Truth in juicing

Juicing has its drawbacks. So much produce goes into a single juice that a cleanse can quickly get expensive — at $4.99/12 ounces and $5.49/16 ounces for most juices, Willy Street Co-op is among the most economical. Salads UP charges $33 per day for six juices.

La Nopalera’s juices are a bargain at $8.65 per liter, and “if someone takes juice for a week we give a 10 percent discount,” Galvan said.

Saints Juice provides a daylong cleanse, five juices and one nut “mylk,” for $45. At SuperCharge!, juices cost $6 each and smoothies are $5.

At $66 per day ($200/three days) for five organic juices, the cleanse at Perennial is among the most expensive next to BluePrint ($228). It also involves more support than most.

“I loved that part of it,” said Jesi Hirsch, a 62-year-old patient advocate who did a Perennial cleanse with her partner last summer. “A group of us got together, it was most of the people doing the cleanse. It was fun because we got to know the other people.”


Katy Glynn, production manager, bottles a batch of the Prophe-See (made from carrot, apple, lemon and ginger) at Saints Madison Juice Company.

Hirsch’s partner, Kathy Mathes, did a cleanse to start a new weight loss regimen. She said she had good energy, but even more, “I felt really good mentally because I knew it was a great thing to do for myself.”

Physically, cleansers may feel nauseous or lightheaded. Some people get headaches, especially if they’re regular coffee drinkers. A major calorie deficit can lead to lethargy and brain fog.

“Some people want to kick caffeine,” Montelbano said. “I tell people, give yourself a week to wean yourself off it.”

Some people get cold sores. It’s not uncommon to be sensitive to cold, so some spend their juice cleanse shivering (herbal tea can help with this).


Katy Glynn, production manager, strains a batch of the Prophe-See before bottling at Saints Madison Juice Company in Madison.

Juice cleansing is popular with gyms — Barre 3, a fitness center on University Avenue that combines ballet barre, pilates and yoga, recently did a new year’s promotion with Saints Juice.

But for those who exercise regularly, a juice cleanse may demand rest. At Monkey Bar Gym, owner Jon Hinds said it’s important to train “intelligently.”

“During a juice fast it’s OK to work out, but you would never go hard,” said Hinds. “You do mild workouts, body weight stuff or very simple strength stuff.”

It can be difficult to spend time with coworkers, friends and family who are eating and drinking when all you can have is bottled kale, pineapple, spinach and coconut water.

Some of Montelbano’s juicers have said they missed “community and ritual” more than being hungry. She’s talked to mothers who cooked dinner for their families, then sat down at the table with a green juice.

“This is not a moderate diet, and it's a diet that will disrupt your life,” wrote one woman who tried a BluePrint cleanse with her Serious Eats officemates. “Be sure to pick a week when you feel like being a bit of a hermit anyway.”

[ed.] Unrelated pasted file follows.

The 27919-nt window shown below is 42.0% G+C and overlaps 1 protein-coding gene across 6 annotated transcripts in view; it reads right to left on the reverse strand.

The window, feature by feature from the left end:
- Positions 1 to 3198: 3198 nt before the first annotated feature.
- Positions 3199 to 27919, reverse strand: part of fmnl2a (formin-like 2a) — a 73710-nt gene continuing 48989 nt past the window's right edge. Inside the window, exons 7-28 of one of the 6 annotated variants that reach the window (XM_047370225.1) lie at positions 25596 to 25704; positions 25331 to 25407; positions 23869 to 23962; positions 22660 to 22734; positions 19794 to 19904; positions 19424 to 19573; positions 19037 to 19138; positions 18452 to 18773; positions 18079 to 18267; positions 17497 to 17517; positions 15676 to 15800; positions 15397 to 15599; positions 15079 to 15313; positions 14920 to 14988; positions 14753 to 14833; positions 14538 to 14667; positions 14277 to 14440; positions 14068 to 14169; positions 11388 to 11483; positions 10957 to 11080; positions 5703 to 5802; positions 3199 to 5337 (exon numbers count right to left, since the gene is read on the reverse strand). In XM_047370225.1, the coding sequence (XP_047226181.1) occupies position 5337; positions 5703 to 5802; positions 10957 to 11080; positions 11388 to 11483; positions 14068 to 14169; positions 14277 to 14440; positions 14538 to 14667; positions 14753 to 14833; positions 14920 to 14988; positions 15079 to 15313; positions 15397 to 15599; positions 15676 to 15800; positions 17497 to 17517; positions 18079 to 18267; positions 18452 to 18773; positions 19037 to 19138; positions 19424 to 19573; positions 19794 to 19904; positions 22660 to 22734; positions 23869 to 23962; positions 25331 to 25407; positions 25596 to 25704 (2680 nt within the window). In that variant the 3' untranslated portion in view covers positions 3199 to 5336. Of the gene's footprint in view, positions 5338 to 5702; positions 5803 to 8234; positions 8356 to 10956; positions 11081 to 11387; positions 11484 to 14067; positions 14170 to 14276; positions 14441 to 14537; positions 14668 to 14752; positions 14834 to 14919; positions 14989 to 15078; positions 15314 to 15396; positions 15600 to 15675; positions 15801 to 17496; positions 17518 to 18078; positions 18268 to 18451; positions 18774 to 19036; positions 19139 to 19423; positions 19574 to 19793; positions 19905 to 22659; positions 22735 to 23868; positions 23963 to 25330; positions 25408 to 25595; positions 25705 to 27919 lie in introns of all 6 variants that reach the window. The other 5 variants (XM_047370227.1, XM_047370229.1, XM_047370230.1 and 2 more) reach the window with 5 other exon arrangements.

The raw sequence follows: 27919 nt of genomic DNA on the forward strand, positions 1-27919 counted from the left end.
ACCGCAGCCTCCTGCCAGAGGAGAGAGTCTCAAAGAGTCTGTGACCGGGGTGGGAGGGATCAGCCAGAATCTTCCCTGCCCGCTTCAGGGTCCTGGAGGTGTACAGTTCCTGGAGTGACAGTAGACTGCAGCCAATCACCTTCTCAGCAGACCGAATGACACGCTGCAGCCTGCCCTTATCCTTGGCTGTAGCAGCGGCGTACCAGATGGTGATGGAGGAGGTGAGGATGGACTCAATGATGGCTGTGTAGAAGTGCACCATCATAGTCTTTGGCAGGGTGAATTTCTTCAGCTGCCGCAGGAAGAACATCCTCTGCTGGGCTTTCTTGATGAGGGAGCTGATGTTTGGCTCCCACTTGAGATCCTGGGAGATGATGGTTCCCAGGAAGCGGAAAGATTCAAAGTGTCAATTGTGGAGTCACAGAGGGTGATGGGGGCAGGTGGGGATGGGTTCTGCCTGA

Lauren Montelbano, chef at Surya Cafe, assembles the ingredients for a fresh pressed juice at Surya Cafe in Fitchburg.

Then there’s the awkward part. Cleansers lose water weight, but they’re emptying their lower intestine too. Over the course of a cleanse, juicers are likely to spend a lot of time in the bathroom.

Dixon at Salads UP estimated using the restroom “no less than a dozen times.

“You definitely get rid of everything,” he said.  

“You just have this really empty, but like squeaky clean feeling,” Montelbano said. “You just feel so much lighter and because your digestive system isn’t having to do all that work, you have all this energy to expend.”

Kohls, the Meriter dietician, questioned whether emptying the colon is truly beneficial.  

“You want good bacteria in your colon, but fruits and veggies do that anyway,” she said. “You don’t need the juicing part of it. Stool, that’s what your microbes feed on. That’s a good thing.”


The juice bar area at SuperCharge! Foods is called Community Juice.

Like with any trend, there are those who say juicing is already on its way out, soon to be replaced by bone broth or a “soup cleanse,” which sounds nice during the coldest parts of the year.

Souping is less likely to induce headaches, energy crashes and that weight gain rebound juice cleanses are known for,” one chef noted in a predictive trend piece from late 2016. “This makes it perfect for January when the cold weather hits and the idea of cold-pressed juice has officially lost its appeal.”

Even if a short-term cleanse doesn’t make for long-term change, Kohls hopes people learn something.

La Nopalera torta and juice (copy)

La Nopalera makes beet, carrot and pineapple juice (at back), shown here with a chicken torta.

“The thing with juicing and diets is, did you learn anything about yourself from it?” Kohls said. “Be more aware of what your body needs. When you tune in and pay attention you’re steered in the right direction anyway. Your body wants healthy food if we tune in to how it makes us feel.”

“It’s worth the self-exploration,” agreed Montelbano. “A lot of people figure out things about themselves they didn’t know previously — maybe that they are mindlessly eating and all they want to do is put something into their mouths.

“They had to face a lot of issues they were hiding behind with food. A lot of people find it uplifting.”

Subscribe to our newsletters

* indicates required

View previous campaigns.